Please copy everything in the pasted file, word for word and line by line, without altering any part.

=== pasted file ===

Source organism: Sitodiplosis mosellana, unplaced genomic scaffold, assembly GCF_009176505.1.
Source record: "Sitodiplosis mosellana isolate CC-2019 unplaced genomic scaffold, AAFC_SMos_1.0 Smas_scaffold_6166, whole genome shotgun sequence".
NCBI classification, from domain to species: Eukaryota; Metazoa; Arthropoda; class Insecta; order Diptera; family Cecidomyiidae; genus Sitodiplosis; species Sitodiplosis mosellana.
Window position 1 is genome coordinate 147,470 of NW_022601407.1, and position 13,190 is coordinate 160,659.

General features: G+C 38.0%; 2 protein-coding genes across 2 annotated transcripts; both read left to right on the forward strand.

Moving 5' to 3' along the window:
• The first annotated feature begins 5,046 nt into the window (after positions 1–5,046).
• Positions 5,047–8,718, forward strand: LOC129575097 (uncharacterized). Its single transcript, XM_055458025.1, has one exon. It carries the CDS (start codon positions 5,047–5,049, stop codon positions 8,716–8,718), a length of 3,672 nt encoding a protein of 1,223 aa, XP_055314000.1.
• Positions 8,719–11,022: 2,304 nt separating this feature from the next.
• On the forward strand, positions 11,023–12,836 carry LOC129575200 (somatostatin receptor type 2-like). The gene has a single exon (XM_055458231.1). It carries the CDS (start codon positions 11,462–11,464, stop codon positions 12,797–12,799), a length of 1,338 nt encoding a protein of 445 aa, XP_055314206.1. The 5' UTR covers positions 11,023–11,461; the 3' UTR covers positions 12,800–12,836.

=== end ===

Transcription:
Source organism: Sitodiplosis mosellana, unplaced genomic scaffold, assembly GCF_009176505.1.
Source record: "Sitodiplosis mosellana isolate CC-2019 unplaced genomic scaffold, AAFC_SMos_1.0 Smas_scaffold_6166, whole genome shotgun sequence".
NCBI classification, from domain to species: Eukaryota; Metazoa; Arthropoda; class Insecta; order Diptera; family Cecidomyiidae; genus Sitodiplosis; species Sitodiplosis mosellana.
Window position 1 is genome coordinate 147,470 of NW_022601407.1, and position 13,190 is coordinate 160,659.

General features: G+C 38.0%; 2 protein-coding genes across 2 annotated transcripts; both read left to right on the forward strand.

Moving 5' to 3' along the window:
• The first annotated feature begins 5,046 nt into the window (after positions 1–5,046).
• Positions 5,047–8,718, forward strand: LOC129575097 (uncharacterized). Its single transcript, XM_055458025.1, has one exon. It carries the CDS (start codon positions 5,047–5,049, stop codon positions 8,716–8,718), a length of 3,672 nt encoding a protein of 1,223 aa, XP_055314000.1.
• Positions 8,719–11,022: 2,304 nt separating this feature from the next.
• On the forward strand, positions 11,023–12,836 carry LOC129575200 (somatostatin receptor type 2-like). The gene has a single exon (XM_055458231.1). It carries the CDS (start codon positions 11,462–11,464, stop codon positions 12,797–12,799), a length of 1,338 nt encoding a protein of 445 aa, XP_055314206.1. The 5' UTR covers positions 11,023–11,461; the 3' UTR covers positions 12,800–12,836.